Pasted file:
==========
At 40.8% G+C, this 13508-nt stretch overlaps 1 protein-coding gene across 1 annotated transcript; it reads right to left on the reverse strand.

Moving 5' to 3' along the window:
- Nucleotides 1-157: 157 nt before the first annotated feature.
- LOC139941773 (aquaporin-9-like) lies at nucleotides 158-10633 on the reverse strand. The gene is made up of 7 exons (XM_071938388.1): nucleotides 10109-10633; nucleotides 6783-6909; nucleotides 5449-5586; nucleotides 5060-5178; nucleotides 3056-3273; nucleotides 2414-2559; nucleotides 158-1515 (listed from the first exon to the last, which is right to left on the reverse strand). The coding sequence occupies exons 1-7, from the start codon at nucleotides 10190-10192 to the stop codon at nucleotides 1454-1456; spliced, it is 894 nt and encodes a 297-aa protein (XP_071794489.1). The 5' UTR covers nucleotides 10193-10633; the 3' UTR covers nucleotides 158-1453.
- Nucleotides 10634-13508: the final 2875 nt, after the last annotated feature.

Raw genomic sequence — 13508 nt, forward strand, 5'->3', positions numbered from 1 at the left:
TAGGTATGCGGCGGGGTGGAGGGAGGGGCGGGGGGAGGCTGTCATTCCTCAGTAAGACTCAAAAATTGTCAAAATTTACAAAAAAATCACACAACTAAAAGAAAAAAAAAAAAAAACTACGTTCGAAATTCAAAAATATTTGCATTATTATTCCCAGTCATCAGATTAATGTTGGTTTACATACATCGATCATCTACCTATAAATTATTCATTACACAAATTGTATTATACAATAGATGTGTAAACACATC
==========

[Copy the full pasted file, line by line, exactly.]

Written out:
At 40.8% G+C, this 13508-nt stretch overlaps 1 protein-coding gene across 1 annotated transcript; it reads right to left on the reverse strand.

Moving 5' to 3' along the window:
- Nucleotides 1-157: 157 nt before the first annotated feature.
- LOC139941773 (aquaporin-9-like) lies at nucleotides 158-10633 on the reverse strand. The gene is made up of 7 exons (XM_071938388.1): nucleotides 10109-10633; nucleotides 6783-6909; nucleotides 5449-5586; nucleotides 5060-5178; nucleotides 3056-3273; nucleotides 2414-2559; nucleotides 158-1515 (listed from the first exon to the last, which is right to left on the reverse strand). The coding sequence occupies exons 1-7, from the start codon at nucleotides 10190-10192 to the stop codon at nucleotides 1454-1456; spliced, it is 894 nt and encodes a 297-aa protein (XP_071794489.1). The 5' UTR covers nucleotides 10193-10633; the 3' UTR covers nucleotides 158-1453.
- Nucleotides 10634-13508: the final 2875 nt, after the last annotated feature.

Raw genomic sequence — 13508 nt, forward strand, 5'->3', positions numbered from 1 at the left:
TAGGTATGCGGCGGGGTGGAGGGAGGGGCGGGGGGAGGCTGTCATTCCTCAGTAAGACTCAAAAATTGTCAAAATTTACAAAAAAATCACACAACTAAAAGAAAAAAAAAAAAAAACTACGTTCGAAATTCAAAAATATTTGCATTATTATTCCCAGTCATCAGATTAATGTTGGTTTACATACATCGATCATCTACCTATAAATTATTCATTACACAAATTGTATTATACAATAGATGTGTAAACACATC